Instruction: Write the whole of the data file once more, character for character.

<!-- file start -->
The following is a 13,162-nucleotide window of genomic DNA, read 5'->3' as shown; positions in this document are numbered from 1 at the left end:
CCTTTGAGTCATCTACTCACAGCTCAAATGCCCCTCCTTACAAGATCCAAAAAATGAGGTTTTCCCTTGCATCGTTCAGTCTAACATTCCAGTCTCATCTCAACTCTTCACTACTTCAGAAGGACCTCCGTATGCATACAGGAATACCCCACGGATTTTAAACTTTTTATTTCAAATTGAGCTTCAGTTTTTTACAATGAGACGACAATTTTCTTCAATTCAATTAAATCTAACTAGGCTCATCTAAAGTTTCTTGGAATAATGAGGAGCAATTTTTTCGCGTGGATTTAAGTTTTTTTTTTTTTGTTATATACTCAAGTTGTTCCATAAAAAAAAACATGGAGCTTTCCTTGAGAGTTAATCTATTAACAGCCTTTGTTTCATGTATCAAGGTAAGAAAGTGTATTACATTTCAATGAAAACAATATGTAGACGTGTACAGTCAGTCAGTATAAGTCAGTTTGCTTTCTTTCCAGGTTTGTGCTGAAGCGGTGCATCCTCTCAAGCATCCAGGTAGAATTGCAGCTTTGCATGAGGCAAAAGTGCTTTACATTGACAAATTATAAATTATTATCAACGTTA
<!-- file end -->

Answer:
The following is a 13,162-nucleotide window of genomic DNA, read 5'->3' as shown; positions in this document are numbered from 1 at the left end:
CCTTTGAGTCATCTACTCACAGCTCAAATGCCCCTCCTTACAAGATCCAAAAAATGAGGTTTTCCCTTGCATCGTTCAGTCTAACATTCCAGTCTCATCTCAACTCTTCACTACTTCAGAAGGACCTCCGTATGCATACAGGAATACCCCACGGATTTTAAACTTTTTATTTCAAATTGAGCTTCAGTTTTTTACAATGAGACGACAATTTTCTTCAATTCAATTAAATCTAACTAGGCTCATCTAAAGTTTCTTGGAATAATGAGGAGCAATTTTTTCGCGTGGATTTAAGTTTTTTTTTTTTTGTTATATACTCAAGTTGTTCCATAAAAAAAAACATGGAGCTTTCCTTGAGAGTTAATCTATTAACAGCCTTTGTTTCATGTATCAAGGTAAGAAAGTGTATTACATTTCAATGAAAACAATATGTAGACGTGTACAGTCAGTCAGTATAAGTCAGTTTGCTTTCTTTCCAGGTTTGTGCTGAAGCGGTGCATCCTCTCAAGCATCCAGGTAGAATTGCAGCTTTGCATGAGGCAAAAGTGCTTTACATTGACAAATTATAAATTATTATCAACGTTA